But I like your, you know, rule, rule of thumb as far as what diet is good for you. Mm-hmm. <affirmative> is to see how you feel. Yep. I mean that’s really the bottom line cuz it’s, it’s, it’s, it’s hard. It is so hard. Even if you do a genetic test, I guess you could, it could give you some glimpse of what may be good for you. But you know, I think our body’s very complex, so just, uh, looking at the genes in some correlations probably doesn’t tell you the full picture of what’s going on in your body. So eventually you just, you know, look at is everybo is everything functioning beautifully, eating what you’re eating, that probably is the bottom line.

Cynthia (02:07:44):
Yeah. It’s funny, this summer I had nutrigenomic testing done. Yeah. And the first thing the woman said to me was, do you tolerate fatty meat? And I was like, no. And she said, I can explain why. Wow. And so I was so validating because in my family, ribeye is king and I get a lot of flack because I’m like, listen, I don’t feel good if I eat duck fat fry. I mean anything large tell I really do better with plant-based fats and lean meat and fish and chicken and things like that. And so now I feel like I can st I can say it’s genetically predisposed. It’s not just in my head, but Yeah. I think sometimes it can be, it can validate maybe the way you maybe connections that you’re making about your relationship with food Yeah. Or how your body feels.

Joy (02:08:23):
Right. You’re bring in the modern science Yes. To explain certain things. Yes. Yeah. It found, so it told me that I had a, um, a deficiency in salivary, enzyme aade. It’s interesting. Yeah. Which makes me more prone to insulin resistance. Oh. And, and, and blood sugar spikes because I can’t digest the carbs Yep. In, you know, the starch and then so my body cannot be primed to produce insulin. Yeah. So by the time he is absorbed with this massive amount of, of carbohydrate, that’s too late, my blood sugars already spike. Interesting. Yeah. So solving some pieces of the puzzle. Yeah.

Cynthia (02:09:01):
Yeah. That’s so important.

Brad (02:09:02):
I wonder if that, that sensitivity is buried under a mountain of processed food and sitting around for most people where they can’t even relate to what it feels like to have an omelet versus the cereal, orange juice, toast and sugar on top. You know, like a, a smoker doesn’t have as sensitive lungs as I do. Mm-hmm. <affirmative> when I’m breathing, you know, someone smoking, uh, three doors down on a hotel balcony, I’m like, who the hell’s smoking? You know?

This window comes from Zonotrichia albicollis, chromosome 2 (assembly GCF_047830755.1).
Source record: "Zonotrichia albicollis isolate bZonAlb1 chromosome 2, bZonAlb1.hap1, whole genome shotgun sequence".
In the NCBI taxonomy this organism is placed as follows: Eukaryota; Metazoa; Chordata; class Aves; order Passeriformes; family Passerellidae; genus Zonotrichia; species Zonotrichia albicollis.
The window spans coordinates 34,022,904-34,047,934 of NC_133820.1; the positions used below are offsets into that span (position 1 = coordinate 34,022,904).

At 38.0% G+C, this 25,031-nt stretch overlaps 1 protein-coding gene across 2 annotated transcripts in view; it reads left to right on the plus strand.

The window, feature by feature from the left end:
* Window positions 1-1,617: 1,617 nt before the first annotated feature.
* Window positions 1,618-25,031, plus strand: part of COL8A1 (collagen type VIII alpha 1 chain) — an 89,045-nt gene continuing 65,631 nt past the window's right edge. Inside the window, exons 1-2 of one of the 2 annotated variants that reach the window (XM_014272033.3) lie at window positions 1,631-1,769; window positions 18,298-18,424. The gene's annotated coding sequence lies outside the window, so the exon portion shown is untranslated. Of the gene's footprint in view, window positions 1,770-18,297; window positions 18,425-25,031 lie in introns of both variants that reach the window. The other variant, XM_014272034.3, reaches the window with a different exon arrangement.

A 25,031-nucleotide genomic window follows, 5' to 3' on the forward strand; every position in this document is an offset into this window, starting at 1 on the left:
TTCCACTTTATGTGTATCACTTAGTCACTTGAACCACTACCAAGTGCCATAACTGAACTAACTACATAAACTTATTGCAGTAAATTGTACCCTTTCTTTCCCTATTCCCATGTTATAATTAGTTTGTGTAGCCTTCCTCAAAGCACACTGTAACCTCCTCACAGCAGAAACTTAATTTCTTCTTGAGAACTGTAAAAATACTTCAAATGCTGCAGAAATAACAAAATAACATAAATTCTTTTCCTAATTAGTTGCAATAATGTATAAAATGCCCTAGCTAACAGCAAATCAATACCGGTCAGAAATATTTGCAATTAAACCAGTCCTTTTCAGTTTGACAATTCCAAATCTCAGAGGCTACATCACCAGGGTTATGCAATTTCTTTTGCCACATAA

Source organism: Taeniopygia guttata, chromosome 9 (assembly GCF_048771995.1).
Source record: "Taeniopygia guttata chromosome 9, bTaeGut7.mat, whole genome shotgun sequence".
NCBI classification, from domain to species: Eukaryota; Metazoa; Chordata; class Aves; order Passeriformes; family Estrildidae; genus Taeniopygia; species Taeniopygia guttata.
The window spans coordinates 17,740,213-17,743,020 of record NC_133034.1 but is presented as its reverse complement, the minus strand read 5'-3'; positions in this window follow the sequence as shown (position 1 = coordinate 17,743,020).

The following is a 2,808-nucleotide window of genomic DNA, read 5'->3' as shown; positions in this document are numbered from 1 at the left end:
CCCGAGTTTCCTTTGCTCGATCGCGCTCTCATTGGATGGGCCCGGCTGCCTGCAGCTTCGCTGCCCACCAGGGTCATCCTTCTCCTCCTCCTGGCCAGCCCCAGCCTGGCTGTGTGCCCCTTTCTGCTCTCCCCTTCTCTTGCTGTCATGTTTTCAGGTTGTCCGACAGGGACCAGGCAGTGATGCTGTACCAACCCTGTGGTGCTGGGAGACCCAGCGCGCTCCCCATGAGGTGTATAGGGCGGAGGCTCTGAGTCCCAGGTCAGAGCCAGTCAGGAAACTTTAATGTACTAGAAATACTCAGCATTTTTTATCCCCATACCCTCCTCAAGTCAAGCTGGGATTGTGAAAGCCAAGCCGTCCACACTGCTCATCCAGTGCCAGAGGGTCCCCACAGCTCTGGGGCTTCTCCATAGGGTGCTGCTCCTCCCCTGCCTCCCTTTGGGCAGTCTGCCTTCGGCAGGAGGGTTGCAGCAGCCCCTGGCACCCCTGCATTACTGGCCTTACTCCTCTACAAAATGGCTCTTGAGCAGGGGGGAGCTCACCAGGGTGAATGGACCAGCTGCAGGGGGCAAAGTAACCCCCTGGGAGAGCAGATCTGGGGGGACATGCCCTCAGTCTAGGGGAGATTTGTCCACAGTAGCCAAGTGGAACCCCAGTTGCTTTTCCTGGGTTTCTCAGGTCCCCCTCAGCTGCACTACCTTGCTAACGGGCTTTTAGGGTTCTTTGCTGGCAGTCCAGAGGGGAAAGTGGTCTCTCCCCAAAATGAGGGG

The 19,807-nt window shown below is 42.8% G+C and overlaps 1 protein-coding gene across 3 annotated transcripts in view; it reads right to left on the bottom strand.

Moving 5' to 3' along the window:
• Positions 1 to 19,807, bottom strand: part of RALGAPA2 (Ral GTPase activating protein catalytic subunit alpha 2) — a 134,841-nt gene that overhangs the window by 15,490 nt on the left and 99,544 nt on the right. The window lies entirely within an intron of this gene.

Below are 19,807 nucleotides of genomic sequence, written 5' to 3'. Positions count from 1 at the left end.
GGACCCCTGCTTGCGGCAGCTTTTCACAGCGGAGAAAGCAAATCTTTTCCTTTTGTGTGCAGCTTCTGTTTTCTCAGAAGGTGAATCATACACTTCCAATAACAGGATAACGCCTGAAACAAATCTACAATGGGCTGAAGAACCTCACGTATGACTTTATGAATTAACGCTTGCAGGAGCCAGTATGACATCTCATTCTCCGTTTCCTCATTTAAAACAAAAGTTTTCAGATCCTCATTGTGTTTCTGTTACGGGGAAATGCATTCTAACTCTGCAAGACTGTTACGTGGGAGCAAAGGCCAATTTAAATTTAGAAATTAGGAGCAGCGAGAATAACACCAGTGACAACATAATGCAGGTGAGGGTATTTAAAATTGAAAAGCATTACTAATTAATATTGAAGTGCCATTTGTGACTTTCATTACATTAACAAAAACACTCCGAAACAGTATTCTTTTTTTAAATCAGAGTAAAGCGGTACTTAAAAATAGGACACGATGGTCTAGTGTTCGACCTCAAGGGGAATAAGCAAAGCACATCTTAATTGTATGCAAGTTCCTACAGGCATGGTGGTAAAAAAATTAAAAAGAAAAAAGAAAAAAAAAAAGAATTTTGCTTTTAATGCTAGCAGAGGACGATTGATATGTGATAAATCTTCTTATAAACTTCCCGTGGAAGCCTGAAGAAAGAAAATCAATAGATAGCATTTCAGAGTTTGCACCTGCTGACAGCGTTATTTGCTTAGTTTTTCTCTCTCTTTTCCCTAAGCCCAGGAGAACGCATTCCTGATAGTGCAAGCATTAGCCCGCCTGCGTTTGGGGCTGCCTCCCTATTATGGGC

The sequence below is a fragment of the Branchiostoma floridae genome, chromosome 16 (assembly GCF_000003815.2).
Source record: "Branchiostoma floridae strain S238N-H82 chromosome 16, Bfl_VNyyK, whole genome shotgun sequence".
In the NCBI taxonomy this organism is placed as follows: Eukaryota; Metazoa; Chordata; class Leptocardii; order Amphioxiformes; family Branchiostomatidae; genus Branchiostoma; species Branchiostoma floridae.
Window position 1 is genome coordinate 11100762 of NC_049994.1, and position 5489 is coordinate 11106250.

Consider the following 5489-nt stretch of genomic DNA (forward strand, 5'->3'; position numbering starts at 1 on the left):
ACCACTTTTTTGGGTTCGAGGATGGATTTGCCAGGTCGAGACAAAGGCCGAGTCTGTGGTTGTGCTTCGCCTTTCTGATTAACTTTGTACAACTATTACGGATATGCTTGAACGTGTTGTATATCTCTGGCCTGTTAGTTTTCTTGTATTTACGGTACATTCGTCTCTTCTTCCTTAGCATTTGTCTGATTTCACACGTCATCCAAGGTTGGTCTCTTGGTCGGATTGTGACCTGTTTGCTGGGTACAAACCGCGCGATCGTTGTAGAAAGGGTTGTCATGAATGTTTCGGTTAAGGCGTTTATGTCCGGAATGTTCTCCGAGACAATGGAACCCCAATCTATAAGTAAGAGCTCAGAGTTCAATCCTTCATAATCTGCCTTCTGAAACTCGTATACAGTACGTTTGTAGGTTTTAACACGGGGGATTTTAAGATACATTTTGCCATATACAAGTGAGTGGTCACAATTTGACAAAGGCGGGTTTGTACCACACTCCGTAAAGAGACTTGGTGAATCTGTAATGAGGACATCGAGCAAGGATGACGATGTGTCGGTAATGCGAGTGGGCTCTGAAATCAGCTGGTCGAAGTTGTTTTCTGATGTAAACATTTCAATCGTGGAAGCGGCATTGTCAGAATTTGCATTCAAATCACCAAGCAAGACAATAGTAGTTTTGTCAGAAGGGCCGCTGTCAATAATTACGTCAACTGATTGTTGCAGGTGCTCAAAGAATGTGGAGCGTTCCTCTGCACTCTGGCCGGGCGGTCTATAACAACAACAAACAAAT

Joy (02:09:30):
Yeah, exactly. It’s like, that’s gross. Right. One step at a time.

Brad (02:09:32):
Yeah, that’s right. One step at a time. So I guess if you could just clean up a little bit and then start to be able to assess whether <laugh> fasting works for you or doesn’t work for you. Yeah. How can you tell you’re, you’re just, you’re buried, you’re underneath the avalanche.

Cynthia (02:09:46):
That’s such a good point. And, and I think it really speaks to the fact that I think for most people, they don’t lean into how they feel. They’re just kind of going through the motions. And I think for, you know, those of us in this space, we’re really leaning into, okay, what’s my body trying to communicate what the, the beauty of the end of one is really trying to determine what works best for you, your body, your lifestyle.

Brad (02:10:08):
I do wonder if there’s a factor there because I’m so sensitive to my, my sleep needs. And if I don’t get eight half to nine hours, I feel like hell and I have to take two naps, you know, if we’re traveling and I mean, I got jetlagged traveling from California to Arizona last week where that goodness, first afternoon I was like, man, I’m not feeling well. I’m getting a headache. And it’s like, um, I was that way as an athlete too cuz I purposefully went in that direction where I needed to assess whether this little tweak on my knee was, you know, something I needed to watch out for super carefully every step of that eight mile run and so on. Then the next day it was the right shoulder, whatever. So, um, could it be that, you know, could, could we take this overboard? I think when we’re talking to people that were working the night shift for 11 years and, and doing the, the triple duty,

Cynthia (02:10:56):
I think it remains to be seen.

Brad (02:10:59):